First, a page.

Likewise, if the player has any other hand with which he could consider making a hero call like {K-}{K-}, {Q-}{Q-}, {J-}{J-} or even {8-}{x-}, you have just priced out those hands as well. You made the decision to fold very easy for your opponent.

The correct bet size in this situation would be something around half-pot. If I know I am up against a really weak player who is capable of making crazy hero folds, then I might even bet 20 or 30 percent of the pot in order to make it impossible for him to lay it down.

Making sure you always get calls on the river from worse hands in spots like these is absolutely crucial to your success in poker. This is because the average pot size is the largest on this street. Even if you are only betting a fraction of the pot, this can easily amount to 5 or 10 big blinds, or even more. These missed bets add up in a huge way over the long run.

Bottom line — don't greedily bomb the pot when they are certainly weak.

3. Charge the Absolute Maximum When They Are Strong

Now on the other side of the coin, you can easily get away with making some enormous bets and getting called if you know that your opponents are strong. This is something that I talked about at length in my first book Crushing the Microstakes because it works especially well against the recreational players.

The reason why this is the case is because bad players can't fold full houses, straights and flushes. Heck, most of the time they can't fold sets, trips or two-pair hands either.

In situations like this where I absolutely know that my opponent is strong and can't fold a hand to save his life, I will never let him off the hook. I will charge him the absolute maximum. Sometimes I will even overbet or just shove.

Here is a classic example of a board where this situation might arise: {5-Diamonds}{5-Hearts}{5-Spades}{3-Clubs}{2-Hearts}. If I am playing against a recreational player in particular and I have a hand like {A-}{A-}, {K-}{K-} or {Q-}{Q-} here, I will be betting very big, sometimes just shoving.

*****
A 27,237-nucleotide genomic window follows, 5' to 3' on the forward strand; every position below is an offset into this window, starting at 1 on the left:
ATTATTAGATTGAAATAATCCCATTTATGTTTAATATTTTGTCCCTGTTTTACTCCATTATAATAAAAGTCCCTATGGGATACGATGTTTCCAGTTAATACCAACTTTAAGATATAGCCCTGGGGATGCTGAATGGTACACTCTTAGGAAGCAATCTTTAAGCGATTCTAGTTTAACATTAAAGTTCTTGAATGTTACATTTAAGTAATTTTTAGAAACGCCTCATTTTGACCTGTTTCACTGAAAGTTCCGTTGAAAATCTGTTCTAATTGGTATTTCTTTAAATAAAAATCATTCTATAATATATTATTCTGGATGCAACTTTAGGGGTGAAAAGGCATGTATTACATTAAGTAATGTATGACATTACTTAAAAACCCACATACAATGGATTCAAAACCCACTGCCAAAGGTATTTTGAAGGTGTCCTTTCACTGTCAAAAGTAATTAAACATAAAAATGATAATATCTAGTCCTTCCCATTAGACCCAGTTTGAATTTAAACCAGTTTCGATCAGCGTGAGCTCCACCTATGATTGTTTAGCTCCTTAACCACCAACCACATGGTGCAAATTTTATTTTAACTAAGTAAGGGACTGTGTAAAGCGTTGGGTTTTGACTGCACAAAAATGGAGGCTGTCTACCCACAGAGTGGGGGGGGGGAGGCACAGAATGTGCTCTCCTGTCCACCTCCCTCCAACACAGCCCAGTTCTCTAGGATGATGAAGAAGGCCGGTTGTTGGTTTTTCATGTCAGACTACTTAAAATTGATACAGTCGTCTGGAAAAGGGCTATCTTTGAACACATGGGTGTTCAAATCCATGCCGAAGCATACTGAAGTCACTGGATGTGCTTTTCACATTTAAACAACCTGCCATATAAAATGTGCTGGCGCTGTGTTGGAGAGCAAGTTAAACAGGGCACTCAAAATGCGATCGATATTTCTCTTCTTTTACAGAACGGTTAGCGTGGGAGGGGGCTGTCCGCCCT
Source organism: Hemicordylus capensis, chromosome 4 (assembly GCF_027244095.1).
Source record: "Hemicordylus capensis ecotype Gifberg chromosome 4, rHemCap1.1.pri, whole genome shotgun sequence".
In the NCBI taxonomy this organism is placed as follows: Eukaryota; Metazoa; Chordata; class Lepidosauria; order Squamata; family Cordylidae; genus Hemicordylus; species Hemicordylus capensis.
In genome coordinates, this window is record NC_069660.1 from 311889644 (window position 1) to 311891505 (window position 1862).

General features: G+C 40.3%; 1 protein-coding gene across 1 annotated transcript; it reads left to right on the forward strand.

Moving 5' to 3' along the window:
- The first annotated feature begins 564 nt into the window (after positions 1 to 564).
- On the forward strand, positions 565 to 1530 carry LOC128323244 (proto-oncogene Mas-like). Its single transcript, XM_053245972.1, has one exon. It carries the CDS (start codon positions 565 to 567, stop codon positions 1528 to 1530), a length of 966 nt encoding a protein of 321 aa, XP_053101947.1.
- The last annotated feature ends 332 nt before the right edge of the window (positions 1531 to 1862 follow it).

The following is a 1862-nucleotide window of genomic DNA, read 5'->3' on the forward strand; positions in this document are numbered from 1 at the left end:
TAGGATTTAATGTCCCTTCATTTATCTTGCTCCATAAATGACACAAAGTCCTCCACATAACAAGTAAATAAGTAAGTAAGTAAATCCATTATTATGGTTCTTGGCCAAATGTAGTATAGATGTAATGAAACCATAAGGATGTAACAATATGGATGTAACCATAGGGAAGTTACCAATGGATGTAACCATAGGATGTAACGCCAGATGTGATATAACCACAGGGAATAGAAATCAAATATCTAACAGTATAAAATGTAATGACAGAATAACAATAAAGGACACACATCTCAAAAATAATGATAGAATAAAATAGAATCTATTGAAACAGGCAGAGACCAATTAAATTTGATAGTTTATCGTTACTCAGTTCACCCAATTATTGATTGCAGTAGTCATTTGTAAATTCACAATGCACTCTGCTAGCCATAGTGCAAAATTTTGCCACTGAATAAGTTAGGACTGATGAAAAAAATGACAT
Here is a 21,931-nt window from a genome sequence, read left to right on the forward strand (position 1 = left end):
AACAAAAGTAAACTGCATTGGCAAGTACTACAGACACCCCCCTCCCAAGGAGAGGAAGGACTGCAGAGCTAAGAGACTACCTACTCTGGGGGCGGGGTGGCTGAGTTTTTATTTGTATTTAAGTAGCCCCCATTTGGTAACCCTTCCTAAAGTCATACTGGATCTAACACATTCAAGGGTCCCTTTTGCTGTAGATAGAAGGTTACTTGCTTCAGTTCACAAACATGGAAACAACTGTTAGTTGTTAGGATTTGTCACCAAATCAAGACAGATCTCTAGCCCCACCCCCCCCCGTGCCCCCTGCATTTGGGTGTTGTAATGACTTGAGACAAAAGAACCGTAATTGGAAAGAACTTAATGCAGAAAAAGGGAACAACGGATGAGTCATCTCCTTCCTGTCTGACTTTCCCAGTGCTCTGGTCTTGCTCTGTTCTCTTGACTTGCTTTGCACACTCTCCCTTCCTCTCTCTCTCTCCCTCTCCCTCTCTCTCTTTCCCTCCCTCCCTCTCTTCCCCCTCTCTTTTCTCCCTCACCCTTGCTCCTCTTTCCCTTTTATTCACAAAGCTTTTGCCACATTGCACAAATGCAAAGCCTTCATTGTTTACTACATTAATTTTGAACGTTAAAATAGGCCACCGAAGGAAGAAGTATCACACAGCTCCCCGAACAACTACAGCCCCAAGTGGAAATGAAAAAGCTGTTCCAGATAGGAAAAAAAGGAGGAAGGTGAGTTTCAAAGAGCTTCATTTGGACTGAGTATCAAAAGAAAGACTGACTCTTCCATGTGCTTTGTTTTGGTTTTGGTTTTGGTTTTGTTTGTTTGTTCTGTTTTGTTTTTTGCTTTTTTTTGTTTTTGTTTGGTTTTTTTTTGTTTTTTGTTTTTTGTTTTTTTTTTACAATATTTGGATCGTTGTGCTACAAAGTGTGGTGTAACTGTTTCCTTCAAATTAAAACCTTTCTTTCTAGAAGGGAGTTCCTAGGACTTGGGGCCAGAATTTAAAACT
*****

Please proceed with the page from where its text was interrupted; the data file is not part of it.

If there is any chance that a fun player like this has a full house with {6-}{6-}, {7-}{7-}, {8-}{8-}, {9-}{9-}, {10-}{10-} or {J-}{J-}, there is no way on earth he is folding.

He is very likely going to call a 10 BB bet just as sure as he will call 30 BB, 50 BB or even more. It would therefore be a colossal mistake for your poker win rate to bet a small amount here.

Final Thoughts

The key to making bet sizes that get you paid off when playing online poker at the lower stakes revolves around understanding the player type and what range of hands your opponents are likely to have.

One of the biggest reasons people lose so much value — especially on the river — is because they bet too much when their opponent is weak and too little when their opponent is strong.

Since the average pot size is the largest on the river, this is serious amount of money to be leaking. And it will add up in a big way over the long run.

Always make sure you are putting yourself in your opponent's shoes before you make a bet in poker. Consider exactly what they can have and what amount they can call, and size your value bets accordingly.

Nathan "BlackRain79" Williams is the author of the popular micro stakes strategy books Crushing the Microstakes and Modern Small Stakes. He also blogs regularly about all things related to the micros over at www.blackrain79.com.